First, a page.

By Ryan McGeeney
- About 450 attended conference
- Agronomists, entomologists and other experts delivered recent finding on current issues
- Industry updates are also part of annual meeting
Hundreds of growers, consultants and other agriculture industry professionals gathered this week in North Little Rock to learn about the latest research and findings in soil health, pest management and other aspects of modern farming in the state at the Arkansas Crop Management Conference.
Jason Kelley, wheat and feed grains agronomist for the University of Arkansas Division of Agriculture, said about 450 individuals attended the three-day conference. Kelley also serves as treasurer for the Arkansas Crop Protection Association, one of five institutions (including the Division of Agriculture) responsible for presenting the conference.
Several presenters discussed the the benefits of using cover crops during fallow periods, something agronomists and other experts have been emphasizing in the region for several years.
Glenn Studebaker, extension entomologist for the Division of Agriculture, said thorough planning and timing are key in the use of cover crops to help reduce the spread of Palmer amaranth, commonly known as pigweed, and other weeds.
“Two of the key questions I always ask are: ‘What kind of cover crop you going to plant, and when are you going to burn it down?’ Because that’s how you eliminate the ‘green bridge,’” Studebaker said.
The “green bridge” refers to live cover crops that can provide sustenance to various pests between cash crops if there isn’t a period of elimination between.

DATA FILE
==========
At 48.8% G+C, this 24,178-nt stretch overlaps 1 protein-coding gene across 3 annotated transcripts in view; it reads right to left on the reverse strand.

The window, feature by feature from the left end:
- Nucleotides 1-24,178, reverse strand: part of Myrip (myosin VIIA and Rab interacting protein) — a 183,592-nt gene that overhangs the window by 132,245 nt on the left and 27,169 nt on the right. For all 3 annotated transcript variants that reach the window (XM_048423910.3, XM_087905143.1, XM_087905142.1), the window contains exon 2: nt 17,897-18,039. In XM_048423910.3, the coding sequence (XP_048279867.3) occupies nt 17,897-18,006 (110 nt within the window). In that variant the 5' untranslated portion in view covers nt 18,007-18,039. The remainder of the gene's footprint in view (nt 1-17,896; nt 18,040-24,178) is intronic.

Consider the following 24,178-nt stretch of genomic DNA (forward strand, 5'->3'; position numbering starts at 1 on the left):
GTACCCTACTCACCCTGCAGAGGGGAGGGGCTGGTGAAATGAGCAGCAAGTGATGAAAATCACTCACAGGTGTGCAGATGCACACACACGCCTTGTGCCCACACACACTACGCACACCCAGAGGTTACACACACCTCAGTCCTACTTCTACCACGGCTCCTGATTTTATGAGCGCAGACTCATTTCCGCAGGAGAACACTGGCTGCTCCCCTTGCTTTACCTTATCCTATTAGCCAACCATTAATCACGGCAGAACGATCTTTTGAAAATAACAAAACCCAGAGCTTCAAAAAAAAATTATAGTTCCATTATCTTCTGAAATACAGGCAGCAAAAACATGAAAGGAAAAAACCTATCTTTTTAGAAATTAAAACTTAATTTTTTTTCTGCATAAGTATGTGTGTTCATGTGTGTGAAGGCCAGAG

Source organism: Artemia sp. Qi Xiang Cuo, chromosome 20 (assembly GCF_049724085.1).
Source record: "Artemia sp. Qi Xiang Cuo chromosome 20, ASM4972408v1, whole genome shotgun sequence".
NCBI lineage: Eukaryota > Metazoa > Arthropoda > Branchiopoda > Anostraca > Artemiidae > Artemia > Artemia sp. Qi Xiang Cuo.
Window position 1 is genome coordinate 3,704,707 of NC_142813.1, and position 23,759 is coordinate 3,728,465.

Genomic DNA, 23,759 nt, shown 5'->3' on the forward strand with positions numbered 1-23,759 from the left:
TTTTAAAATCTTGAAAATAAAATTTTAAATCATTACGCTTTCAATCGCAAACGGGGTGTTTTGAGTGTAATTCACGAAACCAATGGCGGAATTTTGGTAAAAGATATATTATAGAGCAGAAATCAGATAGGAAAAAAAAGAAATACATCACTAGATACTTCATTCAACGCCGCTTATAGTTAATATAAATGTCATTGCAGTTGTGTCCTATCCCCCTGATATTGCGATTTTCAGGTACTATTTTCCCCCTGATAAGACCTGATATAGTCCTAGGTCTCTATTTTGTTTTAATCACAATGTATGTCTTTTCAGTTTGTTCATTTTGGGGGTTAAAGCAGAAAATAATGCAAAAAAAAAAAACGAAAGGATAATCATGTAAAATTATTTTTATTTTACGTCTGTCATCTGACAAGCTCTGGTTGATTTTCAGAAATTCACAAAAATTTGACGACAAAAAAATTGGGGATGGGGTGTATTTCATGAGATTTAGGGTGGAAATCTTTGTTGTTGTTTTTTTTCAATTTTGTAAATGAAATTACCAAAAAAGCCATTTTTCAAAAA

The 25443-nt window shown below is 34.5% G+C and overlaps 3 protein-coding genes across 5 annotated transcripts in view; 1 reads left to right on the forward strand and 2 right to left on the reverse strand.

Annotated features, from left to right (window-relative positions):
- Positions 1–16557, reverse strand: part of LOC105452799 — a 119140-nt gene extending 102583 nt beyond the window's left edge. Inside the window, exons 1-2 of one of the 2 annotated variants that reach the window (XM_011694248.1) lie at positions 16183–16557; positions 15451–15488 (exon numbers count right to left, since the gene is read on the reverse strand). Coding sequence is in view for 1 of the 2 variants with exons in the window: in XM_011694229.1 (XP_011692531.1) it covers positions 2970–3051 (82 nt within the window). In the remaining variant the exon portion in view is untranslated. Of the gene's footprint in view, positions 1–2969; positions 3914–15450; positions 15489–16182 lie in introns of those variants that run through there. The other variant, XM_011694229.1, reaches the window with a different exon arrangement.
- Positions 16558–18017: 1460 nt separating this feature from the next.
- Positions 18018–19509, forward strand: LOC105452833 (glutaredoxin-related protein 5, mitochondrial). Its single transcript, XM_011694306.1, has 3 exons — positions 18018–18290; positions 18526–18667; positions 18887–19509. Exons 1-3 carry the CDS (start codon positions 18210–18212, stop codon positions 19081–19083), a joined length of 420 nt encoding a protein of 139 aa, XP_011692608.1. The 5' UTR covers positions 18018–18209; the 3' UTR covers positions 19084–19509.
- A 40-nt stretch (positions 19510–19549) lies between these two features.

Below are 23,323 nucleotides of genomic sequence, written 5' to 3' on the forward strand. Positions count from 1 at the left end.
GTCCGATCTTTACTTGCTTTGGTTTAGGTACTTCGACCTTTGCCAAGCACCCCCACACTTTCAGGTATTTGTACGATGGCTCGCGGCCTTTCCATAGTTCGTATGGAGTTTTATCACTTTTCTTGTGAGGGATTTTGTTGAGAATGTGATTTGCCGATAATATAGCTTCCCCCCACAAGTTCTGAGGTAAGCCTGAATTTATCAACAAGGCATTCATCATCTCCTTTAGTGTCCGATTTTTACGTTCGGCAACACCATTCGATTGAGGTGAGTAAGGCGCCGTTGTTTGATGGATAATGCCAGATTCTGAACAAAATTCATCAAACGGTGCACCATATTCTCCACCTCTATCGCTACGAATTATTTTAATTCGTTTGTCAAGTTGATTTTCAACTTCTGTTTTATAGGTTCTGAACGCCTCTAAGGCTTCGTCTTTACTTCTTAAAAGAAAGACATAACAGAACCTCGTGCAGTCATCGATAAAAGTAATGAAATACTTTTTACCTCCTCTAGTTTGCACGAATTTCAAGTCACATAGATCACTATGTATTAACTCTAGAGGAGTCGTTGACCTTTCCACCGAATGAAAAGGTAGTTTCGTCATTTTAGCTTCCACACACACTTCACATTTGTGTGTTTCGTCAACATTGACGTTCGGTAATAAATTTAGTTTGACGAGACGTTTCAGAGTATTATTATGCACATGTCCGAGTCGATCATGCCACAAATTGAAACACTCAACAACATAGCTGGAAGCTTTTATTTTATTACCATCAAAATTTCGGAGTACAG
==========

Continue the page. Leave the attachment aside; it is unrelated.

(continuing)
“Think about how our recent winters have gone,” he said. “This spring, you might be able to get away with planting into a green cover crop without a pyrethroid, but it’s risky.”
Tom Barber, extension weed scientist for the Division of Agriculture, said growers should also consider the specific pests they are trying to control when choosing cover crops.
“Before you plant a cover crop, you need to think about why you’re planting it,” Barber said. “If you’re in a county where pigweed has taken over, you need to plant for that.”
Barber spoke at length about current approaches to fighting the spread of pigweed in counties where it has developed resistance to PPO chemistries, a trend that was first detected more than a decade ago.
“The problem we have is that the PPO chemistry has been such a reliable tool for us, in managing pigweed over the years, that a lot of growers still think they can get by with one more year of it. And that’s where we have the issues,” he said. “The more seed that’s produced every year that escapes, the more enhanced that problem’s going to be moving forward.”
Barber said that many growers are returning to older chemistries that pre-date the use of PPO pesticides.
Nick Seiter, an entomologist formerly with the Division of Agriculture who now conducts research for the University of Illinois at Champagne, updated attendees on the presence of red banded stink bugs, the invasive subtropical insect that increased significantly in Arkansas after two mild winters. This winter’s sub-freezing temperatures are expected to kill off as much as 95 percent of the insect’s populations in Arkansas.
“The mortality you see in the field is always going to be a little less than you see in the laboratory,” Seiter said. “Insects find leaf litter and other things that might help them survive. But these temperatures have been sustained enough that we expect to see a significant impact.”
Jarrod Hardke, extension rice agronomist for the Division of Agriculture, spoke about the plausibility of planting row rice, which requires different irrigation techniques from the typical method of growing rice in Arkansas, which uses a flood and levee system. Hardke said about 40,000 acres of row rice were planted in 2017, about 4 percent of total rice acreage.
“There’s a growing interest in it, and how we can do it successfully” Hardke said. “I don’t think anyone’s under the illusion that we’re ever going to move to something like half our rice acres being row rice, but it’s not going to go away. It has potential.”
He said the primary incentives for farmers to grow row rice are lower indirect costs, such as labor hours and time put on equipment.
“The time your labor is spending in those fields, pulling and managing levees, installing and removing gates — you’re taking all of those elements out of it,” Hardke said.